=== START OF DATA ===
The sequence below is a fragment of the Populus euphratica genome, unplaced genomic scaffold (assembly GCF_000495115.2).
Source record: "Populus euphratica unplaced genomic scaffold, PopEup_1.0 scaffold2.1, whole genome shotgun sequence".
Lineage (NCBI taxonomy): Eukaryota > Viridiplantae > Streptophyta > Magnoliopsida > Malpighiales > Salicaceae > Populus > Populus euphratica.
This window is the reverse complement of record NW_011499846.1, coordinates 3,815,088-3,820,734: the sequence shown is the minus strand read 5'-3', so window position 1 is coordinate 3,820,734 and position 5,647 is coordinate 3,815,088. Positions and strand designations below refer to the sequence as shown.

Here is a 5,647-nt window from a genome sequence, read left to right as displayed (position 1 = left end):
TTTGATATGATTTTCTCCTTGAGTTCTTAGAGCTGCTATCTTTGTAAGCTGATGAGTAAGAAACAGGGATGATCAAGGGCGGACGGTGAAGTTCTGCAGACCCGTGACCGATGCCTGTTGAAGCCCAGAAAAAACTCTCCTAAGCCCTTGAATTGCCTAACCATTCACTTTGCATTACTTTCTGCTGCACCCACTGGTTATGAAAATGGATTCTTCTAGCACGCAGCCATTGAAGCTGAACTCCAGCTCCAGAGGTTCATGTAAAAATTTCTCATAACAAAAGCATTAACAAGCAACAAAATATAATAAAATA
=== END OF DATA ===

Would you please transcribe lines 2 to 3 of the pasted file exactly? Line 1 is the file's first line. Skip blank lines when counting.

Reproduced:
Source record: "Populus euphratica unplaced genomic scaffold, PopEup_1.0 scaffold2.1, whole genome shotgun sequence".
Lineage (NCBI taxonomy): Eukaryota > Viridiplantae > Streptophyta > Magnoliopsida > Malpighiales > Salicaceae > Populus > Populus euphratica.